Throughout the nation, protests have raged for four straight days in response to the death of George Floyd in Minneapolis on Monday.
Floyd died after a Minneapolis police officer knelt on Floyd’s neck for nearly nine minutes — nearly three of which Floyd was unresponsive.
On Friday night, protests in Los Angeles, Atlanta, Detroit, Oakland and Charlotte coerced Burke County residents into holding their own peaceful protest in Morganton.
Saturday morning, more than 50 protesters gathered at the corner of Bost Road and North Green Street, at the site of the old K-Mart in Morganton in a stand of solidarity against police brutality.
A diverse mix of demonstrators — white, black, young and old — met for hours and waved signs. The idea for the demonstration was started by Morganton’s Tiffany Smith and Michael Gore. Smith said she came up with the idea Thursday morning and made posts on the Facebook group “Let’s Talk Burke County” as well as her personal timeline.
“We’re here to protest the injustice that’s going on in this country against minorities,” Smith said. “We’re tired of it. It’s heartbreaking. It’s sad and we’re mad about it.”
Morganton resident Gregory Harper said he showed up because the mistreatment of black Americans is an important issue.
“We’ve been dealing with police violence and violence of other citizens against us and (the perpetrators) literally getting away with it,” Harper said. “We just want to be treated fairly — we want to be respected. We don’t want to be treated like criminals just because the color of our skin. We’re viable in this community — we contribute to this community. We pay our taxes. We respect our neighbors — white, black, Asian, whatever, it doesn’t make a difference. We want the same respect. We deserve it. We’ve earned it. We’ve put in our work in this country. We don’t deserve to be treated this way just because we’re black.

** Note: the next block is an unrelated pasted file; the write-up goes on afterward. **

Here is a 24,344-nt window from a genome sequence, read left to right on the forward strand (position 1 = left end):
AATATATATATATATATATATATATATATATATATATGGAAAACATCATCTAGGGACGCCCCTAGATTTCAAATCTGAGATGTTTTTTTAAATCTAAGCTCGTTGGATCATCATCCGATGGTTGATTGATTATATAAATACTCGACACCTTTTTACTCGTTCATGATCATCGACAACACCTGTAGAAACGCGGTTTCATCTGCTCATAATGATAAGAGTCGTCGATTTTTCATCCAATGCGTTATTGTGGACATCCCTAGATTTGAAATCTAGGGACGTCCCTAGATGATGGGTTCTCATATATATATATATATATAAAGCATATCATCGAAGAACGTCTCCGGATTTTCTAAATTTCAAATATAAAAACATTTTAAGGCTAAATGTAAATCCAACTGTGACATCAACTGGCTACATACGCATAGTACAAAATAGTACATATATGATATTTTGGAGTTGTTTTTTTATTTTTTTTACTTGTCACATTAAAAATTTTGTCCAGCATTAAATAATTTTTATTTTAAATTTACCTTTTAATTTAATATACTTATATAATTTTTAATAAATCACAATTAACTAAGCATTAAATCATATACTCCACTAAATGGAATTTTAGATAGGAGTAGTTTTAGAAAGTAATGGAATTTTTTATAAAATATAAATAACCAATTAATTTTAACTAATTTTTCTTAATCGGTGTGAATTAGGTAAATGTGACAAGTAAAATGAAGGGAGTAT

“It’s becoming a daily occurrence. From my viewpoint, since the death of Trayvon Martin, it seems like it’s been open season on black men and that no matter what they do to us, they can get away with it.”
Some signs read, “I can’t breathe,” a double reference to what Floyd was heard saying in a viral video captured of the incident Monday and also a reference to what Eric Garner was heard saying in a similar incident in 2014 in New York in which he also died.
Valdese resident Patricia Bare said she showed up after watching the video of Floyd’s mistreatment on TV.
“Watching TV, it just tore me up,” Bare said. “(I think this was) a situation that could’ve handled more reasonably. (Floyd) was in handcuffs. The cops didn’t have to throw him to the ground and put a knee on his throat. They could’ve handled it by putting him in a squad car or putting him on the sidewalk on the curb.
“They didn’t have to throw him to the ground,” Bare said. “He’s human.”
Countless cars passing on North Green Street honked in approval at the demonstrators. A handful of people even stopped to provide the crowd with food and water, including Shannon Hawkins and her son Noah, who handed out bags of McDonald’s burgers.
CBS Sports owner Bryen Searcy also stopped by to voice his support for those in attendance, bringing a case of water, a cooler and ice.
“People should be able to express their feelings,” Searcy said. “I think that what they’re doing, they should be able to do that. It’s a hot day and I want to be able to support them. I don’t agree with looting and tearing things up, but I do agree that this country needs to know when things like (Floyd’s death) happen, it’s wrong.
“I completely support our law enforcement," Searcy said. "There are so many good people in our law enforcement that would never do what happened. The law enforcement in Morganton would never do that. The people need to get behind us and stop it. This (police brutality) should never happen. I think that’s why these (demonstrators) are here.”
For others in attendance Saturday, the deaths of black Americans like Floyd serve as a reminder of the potential of police brutality happening at any time.
“I have two teenage black sons,” Ashley June said. “I’m tired of black men getting killed by police officers. This is my biggest fear. Every time I walk out my door, I pray that my kids are safe. I pray that my sons are safe when they walk out of my front door.”
Johnny Casey is a staff writer and can be reached at firstname.lastname@example.org or 828-432-8907.
Johnny Casey can be reached at email@example.com or 828-432-8907.
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